Background: The efficacy of lipid-lowering therapy (LLT) has been well established for patients with preexisting coronary artery disease (CAD). However, limited information is available assessing the extent to which these medications are prescribed in academic medical centers.
Methods: The use of LLT for patients with CAD was prospectively evaluated in 825 men and women who were recruited from 16 academic medical centers in the United States and Canada to participate in the Prospective Evaluation of the Vascular Events of Norvasc Trial (PREVENT). The assessment of LLT use during the 3-year trial was evaluated in patients receiving amlodipine therapy and placebo; levels of low-density lipoprotein cholesterol (LDL-C) were used to assess the impact of LLT.
Results: Despite a baseline prevalence of LLT in 42% of men (38% in 1994), half of the patients had high levels of LDL-C (>3.36 mmol [>130 mg/dL]). During the subsequent 3 years, the prevalence of elevated LDL-C levels dropped in men (29%) but remained stagnant in women (48%). These changes were associated with increased LLT in men (55%) but not in women (35%) (P = .04). In 1994, the LDL-C target goal (<2.59 mmol/L [<100 mg/dL]) was attained in 17% of men and 6% of women (P = .006). At study completion in 1997, the LDL-C target goal was achieved in 31% of men and only 12% of women (P = .001).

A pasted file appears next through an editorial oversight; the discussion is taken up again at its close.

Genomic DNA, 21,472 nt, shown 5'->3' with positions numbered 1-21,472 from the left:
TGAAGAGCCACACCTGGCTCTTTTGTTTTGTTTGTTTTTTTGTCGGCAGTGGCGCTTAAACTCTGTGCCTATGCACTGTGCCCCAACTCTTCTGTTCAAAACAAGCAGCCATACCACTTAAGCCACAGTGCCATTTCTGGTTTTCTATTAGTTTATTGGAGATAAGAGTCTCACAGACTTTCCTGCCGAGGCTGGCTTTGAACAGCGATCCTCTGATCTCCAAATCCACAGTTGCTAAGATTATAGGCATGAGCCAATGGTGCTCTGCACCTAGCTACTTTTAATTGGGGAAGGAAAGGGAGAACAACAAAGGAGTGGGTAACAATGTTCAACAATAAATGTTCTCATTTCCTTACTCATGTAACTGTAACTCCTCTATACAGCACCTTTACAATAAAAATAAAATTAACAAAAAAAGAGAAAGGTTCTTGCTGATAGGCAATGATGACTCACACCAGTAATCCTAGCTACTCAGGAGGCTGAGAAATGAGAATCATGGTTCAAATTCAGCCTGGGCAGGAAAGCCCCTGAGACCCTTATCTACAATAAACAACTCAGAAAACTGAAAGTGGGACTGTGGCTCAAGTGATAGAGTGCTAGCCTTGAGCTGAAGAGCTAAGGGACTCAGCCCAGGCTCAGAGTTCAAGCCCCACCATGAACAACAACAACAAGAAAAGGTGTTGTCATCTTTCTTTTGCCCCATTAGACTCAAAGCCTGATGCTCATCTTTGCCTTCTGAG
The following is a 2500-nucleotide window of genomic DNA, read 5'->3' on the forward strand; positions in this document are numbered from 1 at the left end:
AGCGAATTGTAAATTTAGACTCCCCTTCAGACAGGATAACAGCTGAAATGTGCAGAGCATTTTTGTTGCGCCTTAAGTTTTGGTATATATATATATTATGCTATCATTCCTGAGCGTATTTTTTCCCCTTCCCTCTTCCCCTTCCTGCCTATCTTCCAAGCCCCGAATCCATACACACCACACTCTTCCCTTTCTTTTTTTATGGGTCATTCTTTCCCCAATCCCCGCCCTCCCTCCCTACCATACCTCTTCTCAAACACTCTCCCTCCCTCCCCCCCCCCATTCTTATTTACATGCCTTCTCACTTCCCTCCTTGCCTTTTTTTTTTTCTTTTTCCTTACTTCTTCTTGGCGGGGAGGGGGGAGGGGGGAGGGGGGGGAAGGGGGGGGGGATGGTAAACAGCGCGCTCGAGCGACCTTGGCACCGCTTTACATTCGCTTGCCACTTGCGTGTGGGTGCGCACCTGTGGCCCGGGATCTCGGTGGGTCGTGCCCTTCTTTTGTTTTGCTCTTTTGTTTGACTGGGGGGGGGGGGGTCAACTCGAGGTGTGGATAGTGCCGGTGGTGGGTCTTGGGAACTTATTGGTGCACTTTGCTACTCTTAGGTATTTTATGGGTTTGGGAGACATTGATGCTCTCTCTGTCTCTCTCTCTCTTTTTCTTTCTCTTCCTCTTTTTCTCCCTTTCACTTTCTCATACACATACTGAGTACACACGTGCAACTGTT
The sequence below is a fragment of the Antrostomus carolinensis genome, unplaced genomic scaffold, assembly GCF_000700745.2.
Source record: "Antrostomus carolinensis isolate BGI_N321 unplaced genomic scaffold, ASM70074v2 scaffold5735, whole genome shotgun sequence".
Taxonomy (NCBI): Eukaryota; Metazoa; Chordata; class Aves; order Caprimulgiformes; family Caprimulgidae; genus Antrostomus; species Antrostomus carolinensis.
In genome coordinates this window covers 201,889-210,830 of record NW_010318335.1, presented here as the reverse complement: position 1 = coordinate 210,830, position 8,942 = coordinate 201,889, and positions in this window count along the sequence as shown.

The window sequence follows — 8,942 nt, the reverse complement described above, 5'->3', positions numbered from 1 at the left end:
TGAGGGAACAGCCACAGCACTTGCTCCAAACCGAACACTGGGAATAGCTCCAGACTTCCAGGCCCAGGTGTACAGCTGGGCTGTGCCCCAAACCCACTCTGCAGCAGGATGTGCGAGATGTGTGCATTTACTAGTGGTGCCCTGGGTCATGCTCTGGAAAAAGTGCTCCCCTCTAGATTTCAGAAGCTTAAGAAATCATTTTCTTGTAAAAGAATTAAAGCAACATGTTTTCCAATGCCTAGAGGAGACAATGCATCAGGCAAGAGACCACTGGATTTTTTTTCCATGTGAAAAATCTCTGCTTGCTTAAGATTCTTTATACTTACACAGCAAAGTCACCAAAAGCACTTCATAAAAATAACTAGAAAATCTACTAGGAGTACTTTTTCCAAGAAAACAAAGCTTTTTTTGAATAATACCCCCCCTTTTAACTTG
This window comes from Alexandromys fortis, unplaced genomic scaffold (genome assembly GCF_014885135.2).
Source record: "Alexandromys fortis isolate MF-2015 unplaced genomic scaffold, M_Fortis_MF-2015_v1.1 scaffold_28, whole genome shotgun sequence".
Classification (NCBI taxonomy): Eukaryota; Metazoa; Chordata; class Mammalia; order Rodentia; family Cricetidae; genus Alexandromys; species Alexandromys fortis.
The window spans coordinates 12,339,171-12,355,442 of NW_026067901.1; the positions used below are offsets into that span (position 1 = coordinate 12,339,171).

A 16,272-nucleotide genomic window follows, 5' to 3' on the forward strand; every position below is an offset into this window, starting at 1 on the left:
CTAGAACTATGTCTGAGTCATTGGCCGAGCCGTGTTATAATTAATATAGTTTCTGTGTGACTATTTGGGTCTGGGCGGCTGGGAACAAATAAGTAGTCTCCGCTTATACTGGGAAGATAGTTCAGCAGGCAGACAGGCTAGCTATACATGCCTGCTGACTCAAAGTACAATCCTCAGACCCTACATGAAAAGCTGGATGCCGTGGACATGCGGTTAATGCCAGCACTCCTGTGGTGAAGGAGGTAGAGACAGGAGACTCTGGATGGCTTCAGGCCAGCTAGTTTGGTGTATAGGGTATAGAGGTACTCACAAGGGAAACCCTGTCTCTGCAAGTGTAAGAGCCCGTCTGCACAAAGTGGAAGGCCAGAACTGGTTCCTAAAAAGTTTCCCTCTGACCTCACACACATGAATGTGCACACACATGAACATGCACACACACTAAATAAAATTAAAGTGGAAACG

Conclusions: This study highlights the relatively low treatment rates of hyperlipidemia among patients with CAD overall and women in particular who were participating in a clinical trial at academic medical centers in the United States and Canada. Because LLT has been proven to reduce future cardiovascular events, these results suggest that more intensive efforts should be promoted in order to maximize CAD reduction.